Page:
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Wednesday, August 12, 2015

Keeping it simple

I searched a sandy lot about a block away from the beach this morning and came away with a few old coins for the area. 
Better still I came away with a perfectly good example of why it is good to use a little discrimination. 
I pressed the iron icon on my Minelab GoFind 40 and saved myself from digging junk instead of coins. 
My sensitivity was maxed out on my GoFind 40 and I recovered every coin my search coil passed over within metal detection range for the size search coil on the metal detector.
My detecting time was limited and I was not concerned about missing deep targets or the odd good target being masked by iron.
The easy to use $300.00 metal detector recovered coins at reasonable depths and did not have to be ground balanced or set up in any discrimination pattern. 
As was the case with many of the more shiny finds in my beach and water hunting books, the old coins came up from relatively shallow depths. 
I would even go so far as to say the majority of my better finds have been shallow targets, treasure coins and artifacts on shipwreck beaches, or humdinger diamond rings on tourist beaches. 
All found within the first 6 to 8 inches of sand using a little discrimination, which goes a long way.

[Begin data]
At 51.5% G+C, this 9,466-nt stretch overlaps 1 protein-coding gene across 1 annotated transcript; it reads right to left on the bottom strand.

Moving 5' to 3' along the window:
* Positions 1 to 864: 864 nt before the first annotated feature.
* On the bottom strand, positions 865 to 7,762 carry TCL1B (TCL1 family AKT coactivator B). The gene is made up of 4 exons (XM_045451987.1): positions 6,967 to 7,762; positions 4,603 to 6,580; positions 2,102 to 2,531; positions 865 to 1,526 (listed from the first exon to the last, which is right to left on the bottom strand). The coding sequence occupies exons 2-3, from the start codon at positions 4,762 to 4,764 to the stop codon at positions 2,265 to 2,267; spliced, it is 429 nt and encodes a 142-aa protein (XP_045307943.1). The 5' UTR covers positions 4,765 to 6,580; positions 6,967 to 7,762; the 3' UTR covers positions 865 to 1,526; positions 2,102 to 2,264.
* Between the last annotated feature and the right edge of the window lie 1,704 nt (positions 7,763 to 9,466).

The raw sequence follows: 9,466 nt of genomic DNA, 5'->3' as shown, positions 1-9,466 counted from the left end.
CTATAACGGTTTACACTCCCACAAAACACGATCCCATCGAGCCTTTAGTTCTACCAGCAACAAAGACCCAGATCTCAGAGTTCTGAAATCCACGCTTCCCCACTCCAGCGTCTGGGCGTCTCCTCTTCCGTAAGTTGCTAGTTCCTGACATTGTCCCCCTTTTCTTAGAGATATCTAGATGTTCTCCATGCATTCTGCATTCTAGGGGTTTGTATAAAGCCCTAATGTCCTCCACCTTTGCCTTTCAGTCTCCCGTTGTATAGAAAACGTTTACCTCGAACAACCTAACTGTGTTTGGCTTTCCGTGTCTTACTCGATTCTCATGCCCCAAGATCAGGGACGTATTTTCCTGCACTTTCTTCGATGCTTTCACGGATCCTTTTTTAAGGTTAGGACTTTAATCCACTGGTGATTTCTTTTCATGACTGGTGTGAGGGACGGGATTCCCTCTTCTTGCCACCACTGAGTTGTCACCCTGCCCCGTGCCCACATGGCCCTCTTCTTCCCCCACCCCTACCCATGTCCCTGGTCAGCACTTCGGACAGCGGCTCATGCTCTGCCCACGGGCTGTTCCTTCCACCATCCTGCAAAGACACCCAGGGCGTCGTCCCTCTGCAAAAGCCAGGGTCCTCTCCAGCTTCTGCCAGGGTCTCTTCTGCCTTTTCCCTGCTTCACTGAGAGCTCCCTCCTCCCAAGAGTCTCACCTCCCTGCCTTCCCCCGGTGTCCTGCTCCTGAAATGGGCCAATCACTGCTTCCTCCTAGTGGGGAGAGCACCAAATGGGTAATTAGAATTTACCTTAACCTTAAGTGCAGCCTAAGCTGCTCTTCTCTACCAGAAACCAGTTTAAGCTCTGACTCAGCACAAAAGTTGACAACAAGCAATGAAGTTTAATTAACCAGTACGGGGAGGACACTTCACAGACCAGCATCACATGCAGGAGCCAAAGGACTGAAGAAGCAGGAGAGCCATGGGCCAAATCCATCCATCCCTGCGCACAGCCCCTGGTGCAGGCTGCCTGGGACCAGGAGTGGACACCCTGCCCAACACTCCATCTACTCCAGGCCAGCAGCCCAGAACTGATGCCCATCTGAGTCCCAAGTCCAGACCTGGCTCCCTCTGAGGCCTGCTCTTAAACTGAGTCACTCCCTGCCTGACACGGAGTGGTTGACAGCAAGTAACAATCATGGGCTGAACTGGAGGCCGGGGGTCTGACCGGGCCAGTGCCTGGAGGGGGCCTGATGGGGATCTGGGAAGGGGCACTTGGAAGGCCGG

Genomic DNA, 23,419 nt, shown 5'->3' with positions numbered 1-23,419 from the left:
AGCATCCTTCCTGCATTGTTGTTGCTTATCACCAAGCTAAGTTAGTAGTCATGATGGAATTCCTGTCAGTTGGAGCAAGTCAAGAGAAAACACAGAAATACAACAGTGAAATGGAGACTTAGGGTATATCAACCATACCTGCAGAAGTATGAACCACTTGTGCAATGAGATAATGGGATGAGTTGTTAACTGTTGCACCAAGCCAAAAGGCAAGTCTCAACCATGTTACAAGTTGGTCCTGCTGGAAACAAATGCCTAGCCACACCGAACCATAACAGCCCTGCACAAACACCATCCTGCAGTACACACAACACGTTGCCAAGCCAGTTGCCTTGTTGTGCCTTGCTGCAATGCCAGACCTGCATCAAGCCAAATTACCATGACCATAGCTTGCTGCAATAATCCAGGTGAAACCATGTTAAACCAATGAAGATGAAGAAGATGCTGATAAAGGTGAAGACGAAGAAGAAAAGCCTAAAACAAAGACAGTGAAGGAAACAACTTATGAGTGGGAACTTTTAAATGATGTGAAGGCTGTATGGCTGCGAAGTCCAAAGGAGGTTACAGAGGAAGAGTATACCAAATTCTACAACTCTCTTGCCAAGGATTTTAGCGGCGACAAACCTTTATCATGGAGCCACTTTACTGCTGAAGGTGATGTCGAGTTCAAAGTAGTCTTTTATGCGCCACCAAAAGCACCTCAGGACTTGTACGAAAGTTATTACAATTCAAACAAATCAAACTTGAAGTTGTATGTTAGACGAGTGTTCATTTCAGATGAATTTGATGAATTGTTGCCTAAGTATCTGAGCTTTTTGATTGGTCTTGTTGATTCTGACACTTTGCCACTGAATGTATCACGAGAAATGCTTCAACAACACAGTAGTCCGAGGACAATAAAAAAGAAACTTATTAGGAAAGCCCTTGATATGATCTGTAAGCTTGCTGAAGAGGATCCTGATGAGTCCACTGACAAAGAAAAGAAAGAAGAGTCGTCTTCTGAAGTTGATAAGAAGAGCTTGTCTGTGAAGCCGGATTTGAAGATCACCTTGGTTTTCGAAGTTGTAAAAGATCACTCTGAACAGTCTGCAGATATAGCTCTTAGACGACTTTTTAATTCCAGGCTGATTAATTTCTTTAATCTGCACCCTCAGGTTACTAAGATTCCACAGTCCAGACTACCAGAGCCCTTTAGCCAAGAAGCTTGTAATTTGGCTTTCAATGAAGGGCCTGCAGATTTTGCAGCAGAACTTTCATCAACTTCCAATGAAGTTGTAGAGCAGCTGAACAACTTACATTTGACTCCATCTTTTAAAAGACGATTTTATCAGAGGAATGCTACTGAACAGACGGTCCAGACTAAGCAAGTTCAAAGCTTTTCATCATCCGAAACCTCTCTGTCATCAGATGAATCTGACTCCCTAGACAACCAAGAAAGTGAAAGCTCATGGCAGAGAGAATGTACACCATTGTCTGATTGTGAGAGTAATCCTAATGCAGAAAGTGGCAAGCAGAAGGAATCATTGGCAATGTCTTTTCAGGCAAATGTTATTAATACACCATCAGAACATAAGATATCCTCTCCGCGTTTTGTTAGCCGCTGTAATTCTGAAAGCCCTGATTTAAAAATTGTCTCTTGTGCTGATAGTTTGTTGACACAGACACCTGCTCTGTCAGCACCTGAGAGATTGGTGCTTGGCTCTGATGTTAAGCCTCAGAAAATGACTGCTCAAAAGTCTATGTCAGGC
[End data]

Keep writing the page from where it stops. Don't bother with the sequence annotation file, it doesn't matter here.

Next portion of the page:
Actually, that little bit of discrimination allows you to get to what you are searching for faster if you are looking for coins or jewelry. 
Now more than ever it is important to dig more good targets than bad targets, especially with the popularity of beach and water hunting. 
In my opinion, far too many beach and water hunters are concerned about what they are missing (deep or masked targets) instead of concentrating on easy to recover shallow targets. 
I have a few big guns in my detecting arsenal, but I chose to keep it simple and pull a fold up metal detector from under my car seat when I got to the site this morning. 
I figured as I had never searched the place, why not keep it simple and see if the site has potential. 
This also ties into my theories of beginners luck,  I wonder how many magnificent diamond rings are found at the beach by newbies using relatively inexpensive metal detectors, found because they cover more ground recovering the easy to detect targets. 
I believe there will always be two vastly different camps in the beach and water hunting community, the dig it alls and the cherry pickers. 
The secret is being able to find the middle ground, using the search mode that best fits into the amount of time you have to metal detect and the sites you search.
The less obvious junk targets you detect, the more chance you have of recovering good stuff, I dare say no matter what beach you search at. 

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